A victim of a crime would never be expected to pay for the perpetrator’s lawyer to defend the case.
But corporate law can be counterintuitive, and Goldman Sachs found itself on the wrong side of a court decision that found that the bank’s bylaws require it to advance the legal fees of a former employee who has been accused of stealing its computer code.
The New York Times reports that Sergey Aleynikov was a computer programmer at Goldman who planned to leave the firm for a new job in which he would help set up a competing high-speed trading system. Before resigning in 2009, he downloaded computer code to help put together the trading platform.
That was the start of a legal odyssey with more twists than those seen in most white-collar crime cases. Goldman complained to the government about Aleynikov’s conduct, leading the Justice Department to file theft and economic espionage charges. After Aleynikov was convicted and spent a year in prison, a federal appeals court overturned his conviction and dismissed the charges, finding that the federal statutes used in the case did not cover his actions.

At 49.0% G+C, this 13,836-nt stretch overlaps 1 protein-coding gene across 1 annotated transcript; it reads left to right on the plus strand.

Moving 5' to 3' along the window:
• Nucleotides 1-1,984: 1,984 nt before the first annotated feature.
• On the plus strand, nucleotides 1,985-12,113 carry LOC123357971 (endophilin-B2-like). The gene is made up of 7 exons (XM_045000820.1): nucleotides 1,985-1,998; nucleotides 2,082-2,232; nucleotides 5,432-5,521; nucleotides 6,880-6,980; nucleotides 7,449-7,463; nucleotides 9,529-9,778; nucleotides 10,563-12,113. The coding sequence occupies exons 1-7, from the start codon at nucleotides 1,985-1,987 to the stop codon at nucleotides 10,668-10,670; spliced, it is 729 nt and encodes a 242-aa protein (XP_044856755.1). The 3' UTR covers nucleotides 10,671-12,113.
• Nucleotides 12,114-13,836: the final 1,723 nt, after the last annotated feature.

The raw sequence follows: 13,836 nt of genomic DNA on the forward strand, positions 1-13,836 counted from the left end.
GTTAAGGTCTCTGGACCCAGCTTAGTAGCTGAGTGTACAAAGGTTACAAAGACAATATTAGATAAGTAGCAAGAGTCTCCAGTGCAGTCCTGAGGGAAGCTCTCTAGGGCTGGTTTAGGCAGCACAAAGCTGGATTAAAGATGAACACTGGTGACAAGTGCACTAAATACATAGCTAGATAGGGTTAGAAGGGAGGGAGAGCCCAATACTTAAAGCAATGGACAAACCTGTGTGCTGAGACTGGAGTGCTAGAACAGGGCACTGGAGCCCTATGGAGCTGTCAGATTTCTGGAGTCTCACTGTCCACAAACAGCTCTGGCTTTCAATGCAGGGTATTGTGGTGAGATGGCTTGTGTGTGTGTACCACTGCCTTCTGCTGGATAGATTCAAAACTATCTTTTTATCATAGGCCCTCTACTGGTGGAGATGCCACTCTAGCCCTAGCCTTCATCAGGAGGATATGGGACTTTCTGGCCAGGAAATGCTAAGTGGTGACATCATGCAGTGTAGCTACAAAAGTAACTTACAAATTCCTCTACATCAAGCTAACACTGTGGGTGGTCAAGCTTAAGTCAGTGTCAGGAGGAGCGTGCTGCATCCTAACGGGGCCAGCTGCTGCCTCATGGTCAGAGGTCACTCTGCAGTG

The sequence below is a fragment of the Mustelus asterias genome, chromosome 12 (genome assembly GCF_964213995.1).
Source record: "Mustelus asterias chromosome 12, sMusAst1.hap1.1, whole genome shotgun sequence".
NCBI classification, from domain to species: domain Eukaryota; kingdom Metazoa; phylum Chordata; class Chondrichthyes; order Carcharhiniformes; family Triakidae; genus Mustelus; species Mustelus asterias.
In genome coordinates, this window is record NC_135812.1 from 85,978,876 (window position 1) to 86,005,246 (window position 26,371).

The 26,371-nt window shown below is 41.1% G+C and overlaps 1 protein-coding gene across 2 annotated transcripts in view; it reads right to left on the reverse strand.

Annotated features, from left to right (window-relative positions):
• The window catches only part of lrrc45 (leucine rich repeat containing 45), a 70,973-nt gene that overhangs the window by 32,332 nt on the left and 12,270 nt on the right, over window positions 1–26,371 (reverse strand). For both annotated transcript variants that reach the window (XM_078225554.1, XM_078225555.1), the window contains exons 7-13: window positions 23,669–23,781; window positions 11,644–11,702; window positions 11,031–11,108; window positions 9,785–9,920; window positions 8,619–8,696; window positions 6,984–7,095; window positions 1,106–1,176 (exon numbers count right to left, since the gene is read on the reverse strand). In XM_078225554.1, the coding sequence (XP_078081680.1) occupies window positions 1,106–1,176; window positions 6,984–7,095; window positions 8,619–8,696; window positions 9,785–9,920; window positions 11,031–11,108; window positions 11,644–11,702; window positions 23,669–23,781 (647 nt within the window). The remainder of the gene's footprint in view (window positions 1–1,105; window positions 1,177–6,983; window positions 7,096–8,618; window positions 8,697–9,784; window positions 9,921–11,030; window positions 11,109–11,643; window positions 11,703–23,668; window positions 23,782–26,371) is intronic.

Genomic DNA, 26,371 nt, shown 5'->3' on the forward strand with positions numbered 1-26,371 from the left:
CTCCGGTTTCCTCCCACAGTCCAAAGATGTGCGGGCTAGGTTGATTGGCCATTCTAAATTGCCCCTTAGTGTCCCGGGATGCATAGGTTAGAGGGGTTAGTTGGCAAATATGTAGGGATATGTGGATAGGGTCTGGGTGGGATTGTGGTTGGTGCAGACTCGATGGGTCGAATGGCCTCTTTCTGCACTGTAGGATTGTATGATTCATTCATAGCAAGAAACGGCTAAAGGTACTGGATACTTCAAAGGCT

A few months later, the New York district attorney charged Aleynikov with violating a state statute prohibiting the theft of secret scientific information. A judge rejected Aleynikov’s claim that the charges violated the protection against double jeopardy under New York law, and he is awaiting trial.
After the latest charges, Aleynikov filed a lawsuit against Goldman in Federal District Court in New Jersey, demanding that the bank pay his legal fees from fighting the federal charges and advance the costs of defending against the state case.
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image: © Clyde Robinson